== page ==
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Hi we were asked to program something which when i enter something in the serial monitor it prints Hello world but the catch is it only prints hello world under the conditions that your input in the serial monitor is a 3 bit input and after that i need to have a code which then stops it from printing over and over again. my only problem is that i don't really know how to count the number of bits of an input and also to stop it from printing continuously.

void setup() {
  Serial.begin(9600);

}

void loop() {
  String readSerial;
    String input;
    while(Serial.available() > 0){// put your main code here, to run repeatedly:
    delay(2);
  input.concat(String((char)Serial.read()));
  return input;
  }
  Serial.println("HELLO WORLD");
}
  • Is this a school class assignment? – Mikael Patel Oct 3 '18 at 10:35
  • Please add your code. – Mikael Patel Oct 3 '18 at 10:36
  • Yes it is. And its also an assignment before the actual lesson – Underhanded CODE Oct 3 '18 at 10:44
  • What exactly do you mean by 3-bit input? The serial interface only sends whole bytes. Is this about specific values in 3 of the 8 bits of a single byte? – chrisl Oct 3 '18 at 11:10
  • it says here that 3 ready to be read character(bytes) is that 3 bits? or am is my assumption wrong? – Underhanded CODE Oct 3 '18 at 11:24
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Judging from the comments, you lag some basic knowledge. To really learn, what you are supposed to learn in this assignment, you should review your learning material or C/C++ and Arduino Tutorials on the web. Here I will only give you some hints with reasoning, that may help you in solving the assignments task. (Unfortunately it is not really clear, what exactly the task is here)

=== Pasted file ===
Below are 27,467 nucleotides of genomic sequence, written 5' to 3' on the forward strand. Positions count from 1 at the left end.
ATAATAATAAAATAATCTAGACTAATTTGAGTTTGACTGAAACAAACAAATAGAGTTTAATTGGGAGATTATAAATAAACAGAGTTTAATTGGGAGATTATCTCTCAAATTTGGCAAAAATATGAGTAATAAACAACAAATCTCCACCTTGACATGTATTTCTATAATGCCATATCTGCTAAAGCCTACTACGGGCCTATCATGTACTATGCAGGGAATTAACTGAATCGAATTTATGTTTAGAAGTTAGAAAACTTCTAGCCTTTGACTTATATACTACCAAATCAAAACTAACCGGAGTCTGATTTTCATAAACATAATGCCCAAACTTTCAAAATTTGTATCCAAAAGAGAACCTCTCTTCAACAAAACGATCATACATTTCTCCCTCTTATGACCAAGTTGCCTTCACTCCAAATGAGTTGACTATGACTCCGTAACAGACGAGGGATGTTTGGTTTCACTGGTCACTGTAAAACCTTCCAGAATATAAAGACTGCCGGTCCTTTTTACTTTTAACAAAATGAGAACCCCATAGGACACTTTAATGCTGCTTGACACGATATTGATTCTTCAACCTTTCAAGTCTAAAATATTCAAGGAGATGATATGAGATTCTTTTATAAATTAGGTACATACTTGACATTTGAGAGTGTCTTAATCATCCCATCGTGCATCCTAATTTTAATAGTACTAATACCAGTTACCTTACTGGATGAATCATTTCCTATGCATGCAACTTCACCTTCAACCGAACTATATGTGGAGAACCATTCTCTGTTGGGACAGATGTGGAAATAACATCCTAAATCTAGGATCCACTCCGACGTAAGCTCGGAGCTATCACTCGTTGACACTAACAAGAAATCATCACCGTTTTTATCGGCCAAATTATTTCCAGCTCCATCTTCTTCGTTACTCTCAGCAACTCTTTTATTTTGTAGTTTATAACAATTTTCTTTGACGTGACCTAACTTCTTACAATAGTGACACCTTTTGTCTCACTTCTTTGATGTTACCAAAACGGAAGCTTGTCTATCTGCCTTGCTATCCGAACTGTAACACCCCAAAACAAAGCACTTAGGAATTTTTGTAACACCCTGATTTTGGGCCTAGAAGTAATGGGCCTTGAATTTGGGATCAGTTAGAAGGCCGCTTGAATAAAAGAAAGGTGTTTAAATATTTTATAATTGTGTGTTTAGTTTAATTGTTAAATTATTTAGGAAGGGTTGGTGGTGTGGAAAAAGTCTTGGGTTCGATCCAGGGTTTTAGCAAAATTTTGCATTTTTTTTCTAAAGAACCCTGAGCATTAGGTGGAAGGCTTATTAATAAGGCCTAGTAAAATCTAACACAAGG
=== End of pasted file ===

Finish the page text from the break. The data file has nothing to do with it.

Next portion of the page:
• The Serial interface of the Arduino (an UART interface) sends the data in bytes, one at a time and one after another (hence the name serial). 1 byte is a series of 8 bits, each of them with a value of 1 or 0. Together the 8 bits form a value, that can also be expressed as a decimal value from 0 to 255. For example 01001011 is the binary equivalent of the decimal number 75. (For further explanations google the binary number system) The byte data can also be expressed as characters, as they are defined in the ASCII standard. Every binary value refers to a specific character. This is what happens in the serial monitor of the Arduino IDE. (For more explanations google ASCII)
  • Since the data is send serially, there may appear some delays in the transmission, which are unnoticeable by humans, but the Arduino is fast enough, so that the Serial.available() command may return 0, because at that moment a little delay in the transmission occurred. Hence it is important to catch the whole message, before trying to work with it. You can do this by either counting bytes (waiting until at least 3 bytes are available in the buffer) or by marking the end of the message with a special character (for example the newline character '\n'). There are a lot of tutorials on the web how to do both. You can start with Majenko's blog.